In this no man’s land of the Mynyddoedd duon, the geography is sometimes malleable, shifting: it is the geological equivalent, I think, of the brain’s neuroplasticity, which has been defined in the Journal Frontiers in Cellular Neuroscience, as ‘the ability of the nervous system to change its activity in response to intrinsic or extrinsic stimuli by reorganizing its structure, functions, or connections.’ That’s it: the Black Mountains as a human brain! It is kind of shaped like one, don’t you think? With the Grwyne Fawr valley forming the central furrow, the left side comprising Grwyne Fechan, Cwm Banw, Pen Allt Mawr and Pen Cerrig Calch, the right side comprising everything to the east — from Darren yr Esgob, across the Ewyas Valley, Offa’s Dyke ridge, the Cat’s Back etc. And what if it reorganises its structure by minute degrees according to the external stimulus of quantum measurement — or of human observation? The relief map on my bathroom wall now makes more sense: it represents the territory of the Black Mountains as a massive brain, through which we might walk, and, who knows, have our minds truly blown.

Capel-y-Ffin and the many worlds interpretation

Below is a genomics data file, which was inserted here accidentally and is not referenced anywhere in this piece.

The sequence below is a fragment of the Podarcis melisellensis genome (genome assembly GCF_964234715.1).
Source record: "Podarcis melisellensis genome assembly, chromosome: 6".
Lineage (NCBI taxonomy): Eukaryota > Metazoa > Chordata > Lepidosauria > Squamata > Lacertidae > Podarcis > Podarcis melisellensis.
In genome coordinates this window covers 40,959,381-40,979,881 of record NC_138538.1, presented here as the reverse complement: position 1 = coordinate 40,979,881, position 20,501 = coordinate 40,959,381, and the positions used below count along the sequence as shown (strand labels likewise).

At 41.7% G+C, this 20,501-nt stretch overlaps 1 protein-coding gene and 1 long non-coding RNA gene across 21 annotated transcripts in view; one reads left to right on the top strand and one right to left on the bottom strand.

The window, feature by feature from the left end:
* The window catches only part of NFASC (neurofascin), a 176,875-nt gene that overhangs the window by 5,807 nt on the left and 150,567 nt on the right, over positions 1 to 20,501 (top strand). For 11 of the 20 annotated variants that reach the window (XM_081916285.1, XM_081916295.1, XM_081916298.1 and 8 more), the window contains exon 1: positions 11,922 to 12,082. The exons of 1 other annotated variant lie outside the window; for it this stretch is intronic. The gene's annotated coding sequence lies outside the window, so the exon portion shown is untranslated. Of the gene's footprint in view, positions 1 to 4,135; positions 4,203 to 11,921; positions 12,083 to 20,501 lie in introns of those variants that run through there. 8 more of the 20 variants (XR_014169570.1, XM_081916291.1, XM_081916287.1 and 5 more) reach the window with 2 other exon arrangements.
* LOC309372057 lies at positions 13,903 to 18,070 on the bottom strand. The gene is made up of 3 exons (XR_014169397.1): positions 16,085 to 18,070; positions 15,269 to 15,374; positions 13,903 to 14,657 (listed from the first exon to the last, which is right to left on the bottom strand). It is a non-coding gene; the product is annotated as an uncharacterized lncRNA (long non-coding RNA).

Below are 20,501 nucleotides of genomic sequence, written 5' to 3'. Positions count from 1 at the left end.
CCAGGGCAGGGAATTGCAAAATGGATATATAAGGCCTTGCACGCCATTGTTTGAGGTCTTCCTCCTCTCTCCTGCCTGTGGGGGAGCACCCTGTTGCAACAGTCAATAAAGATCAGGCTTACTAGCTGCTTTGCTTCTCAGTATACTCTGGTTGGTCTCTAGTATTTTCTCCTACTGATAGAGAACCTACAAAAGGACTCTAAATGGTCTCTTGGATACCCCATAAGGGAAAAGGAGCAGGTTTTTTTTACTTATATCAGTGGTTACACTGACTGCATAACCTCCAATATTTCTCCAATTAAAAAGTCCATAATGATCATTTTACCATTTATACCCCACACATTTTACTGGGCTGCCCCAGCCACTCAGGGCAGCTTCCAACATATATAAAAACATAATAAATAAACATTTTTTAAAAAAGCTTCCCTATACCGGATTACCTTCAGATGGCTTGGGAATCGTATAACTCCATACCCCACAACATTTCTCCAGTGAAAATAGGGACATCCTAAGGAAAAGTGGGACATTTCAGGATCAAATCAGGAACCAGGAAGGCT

Although the name Capel-y-Ffin is often associated with the idiosyncratic Catholicism of Eric Gill and David Jones (and I will return to them in another post), the hamlet is also home to both a small Anglican church and a Baptist chapel, which lie almost side by side in quiet rivalry. In Wales, according to the old joke, there is always ‘the other place’, the one you don’t go to. Curiously, considering the number of times I have passed through, I had never ventured into either of them until a couple of weeks ago, when I visited both. The little church of St Mary the Virgin, as Kilvert wrote, ‘squats like a stout grey owl among its seven great black yews’, and venturing inside, it feels almost as if I have entered one of those tiny sanctuaries hidden away in the Greek mountains, because the art work has a decidedly Orthodox flavour. There is also a David Jones hanging by the staircase, to the right of the door. Or should I say a copy, or print of a David Jones, as the Tate in London claims to own the original.